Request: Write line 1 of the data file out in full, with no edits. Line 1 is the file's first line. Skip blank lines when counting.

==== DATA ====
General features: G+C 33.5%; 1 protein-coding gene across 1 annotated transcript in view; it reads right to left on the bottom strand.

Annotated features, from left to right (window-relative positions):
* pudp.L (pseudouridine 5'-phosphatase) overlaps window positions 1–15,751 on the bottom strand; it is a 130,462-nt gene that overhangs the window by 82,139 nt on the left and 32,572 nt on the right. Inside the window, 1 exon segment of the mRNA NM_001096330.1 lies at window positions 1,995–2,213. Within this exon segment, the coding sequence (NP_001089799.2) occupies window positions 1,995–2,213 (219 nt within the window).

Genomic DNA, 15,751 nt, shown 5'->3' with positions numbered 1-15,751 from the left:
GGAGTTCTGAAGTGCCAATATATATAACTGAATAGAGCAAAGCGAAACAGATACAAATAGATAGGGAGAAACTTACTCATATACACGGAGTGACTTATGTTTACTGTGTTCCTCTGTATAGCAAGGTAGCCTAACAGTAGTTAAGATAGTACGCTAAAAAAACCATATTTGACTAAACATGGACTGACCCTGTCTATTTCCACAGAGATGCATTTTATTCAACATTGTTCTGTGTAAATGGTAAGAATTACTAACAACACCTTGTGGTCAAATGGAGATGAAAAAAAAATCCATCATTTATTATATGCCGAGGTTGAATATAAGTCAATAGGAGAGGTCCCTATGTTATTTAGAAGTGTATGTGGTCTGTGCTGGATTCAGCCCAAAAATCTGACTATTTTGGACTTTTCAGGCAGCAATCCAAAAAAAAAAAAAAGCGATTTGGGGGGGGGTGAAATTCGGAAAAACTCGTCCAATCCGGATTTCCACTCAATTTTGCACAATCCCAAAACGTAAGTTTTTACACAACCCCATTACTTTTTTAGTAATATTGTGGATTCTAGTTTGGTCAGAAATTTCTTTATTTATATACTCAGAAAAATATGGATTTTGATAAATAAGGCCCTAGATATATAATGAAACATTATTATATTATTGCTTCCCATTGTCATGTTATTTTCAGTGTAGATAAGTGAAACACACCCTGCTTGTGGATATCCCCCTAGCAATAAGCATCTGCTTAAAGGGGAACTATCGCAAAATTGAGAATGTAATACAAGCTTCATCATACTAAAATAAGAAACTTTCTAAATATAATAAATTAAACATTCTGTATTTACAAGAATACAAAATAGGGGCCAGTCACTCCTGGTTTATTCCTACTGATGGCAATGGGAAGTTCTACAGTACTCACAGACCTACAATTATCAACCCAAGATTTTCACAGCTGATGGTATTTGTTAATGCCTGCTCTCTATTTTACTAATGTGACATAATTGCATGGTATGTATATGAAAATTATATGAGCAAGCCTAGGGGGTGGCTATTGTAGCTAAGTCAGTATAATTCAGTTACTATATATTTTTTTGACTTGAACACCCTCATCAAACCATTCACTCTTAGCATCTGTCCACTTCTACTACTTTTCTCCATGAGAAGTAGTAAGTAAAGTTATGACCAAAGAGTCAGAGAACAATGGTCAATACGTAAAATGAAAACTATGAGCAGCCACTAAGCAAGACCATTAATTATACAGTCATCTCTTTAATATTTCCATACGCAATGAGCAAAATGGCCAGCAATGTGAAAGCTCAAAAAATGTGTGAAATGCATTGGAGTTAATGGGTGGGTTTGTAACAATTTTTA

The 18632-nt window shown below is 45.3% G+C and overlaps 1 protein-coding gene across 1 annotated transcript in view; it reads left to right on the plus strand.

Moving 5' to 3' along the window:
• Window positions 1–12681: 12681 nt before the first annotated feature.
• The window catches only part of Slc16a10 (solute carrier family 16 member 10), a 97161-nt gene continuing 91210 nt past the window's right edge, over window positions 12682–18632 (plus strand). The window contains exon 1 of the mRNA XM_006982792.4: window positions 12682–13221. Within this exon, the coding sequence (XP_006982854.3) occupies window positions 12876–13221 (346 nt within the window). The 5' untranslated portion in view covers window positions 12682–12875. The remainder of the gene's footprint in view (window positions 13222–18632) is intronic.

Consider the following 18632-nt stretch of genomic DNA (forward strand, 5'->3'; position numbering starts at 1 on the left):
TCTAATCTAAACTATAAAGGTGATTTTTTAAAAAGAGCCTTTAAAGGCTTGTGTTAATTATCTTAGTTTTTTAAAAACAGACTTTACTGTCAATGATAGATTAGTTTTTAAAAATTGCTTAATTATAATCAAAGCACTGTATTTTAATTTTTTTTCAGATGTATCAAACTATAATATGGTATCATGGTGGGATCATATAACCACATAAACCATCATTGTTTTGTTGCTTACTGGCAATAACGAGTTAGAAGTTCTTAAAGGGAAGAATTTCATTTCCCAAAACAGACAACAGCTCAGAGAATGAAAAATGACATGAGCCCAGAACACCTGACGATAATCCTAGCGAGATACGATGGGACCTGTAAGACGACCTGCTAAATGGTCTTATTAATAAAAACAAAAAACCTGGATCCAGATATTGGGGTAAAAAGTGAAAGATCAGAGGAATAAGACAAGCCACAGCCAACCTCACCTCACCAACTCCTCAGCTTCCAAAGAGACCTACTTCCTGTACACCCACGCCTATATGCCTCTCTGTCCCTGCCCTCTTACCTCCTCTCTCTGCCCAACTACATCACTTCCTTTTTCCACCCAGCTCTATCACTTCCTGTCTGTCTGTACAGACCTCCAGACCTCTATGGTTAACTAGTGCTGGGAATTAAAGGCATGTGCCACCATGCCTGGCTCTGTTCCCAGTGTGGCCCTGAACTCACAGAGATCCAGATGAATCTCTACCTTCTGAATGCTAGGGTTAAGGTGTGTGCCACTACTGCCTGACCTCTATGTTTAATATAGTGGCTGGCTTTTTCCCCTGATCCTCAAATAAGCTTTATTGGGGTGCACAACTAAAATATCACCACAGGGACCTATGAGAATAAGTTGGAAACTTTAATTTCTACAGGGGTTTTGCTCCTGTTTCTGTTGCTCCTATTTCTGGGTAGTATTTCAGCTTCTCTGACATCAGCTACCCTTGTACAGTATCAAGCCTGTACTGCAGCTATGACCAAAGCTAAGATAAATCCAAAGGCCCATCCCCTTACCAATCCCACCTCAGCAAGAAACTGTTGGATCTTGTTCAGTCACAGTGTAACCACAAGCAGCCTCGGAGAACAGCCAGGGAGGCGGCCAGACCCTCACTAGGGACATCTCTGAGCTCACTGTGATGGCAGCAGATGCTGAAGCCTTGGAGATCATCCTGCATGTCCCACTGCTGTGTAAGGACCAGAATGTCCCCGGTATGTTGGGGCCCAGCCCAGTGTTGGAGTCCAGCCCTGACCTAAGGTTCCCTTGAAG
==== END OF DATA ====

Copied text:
General features: G+C 33.5%; 1 protein-coding gene across 1 annotated transcript in view; it reads right to left on the bottom strand.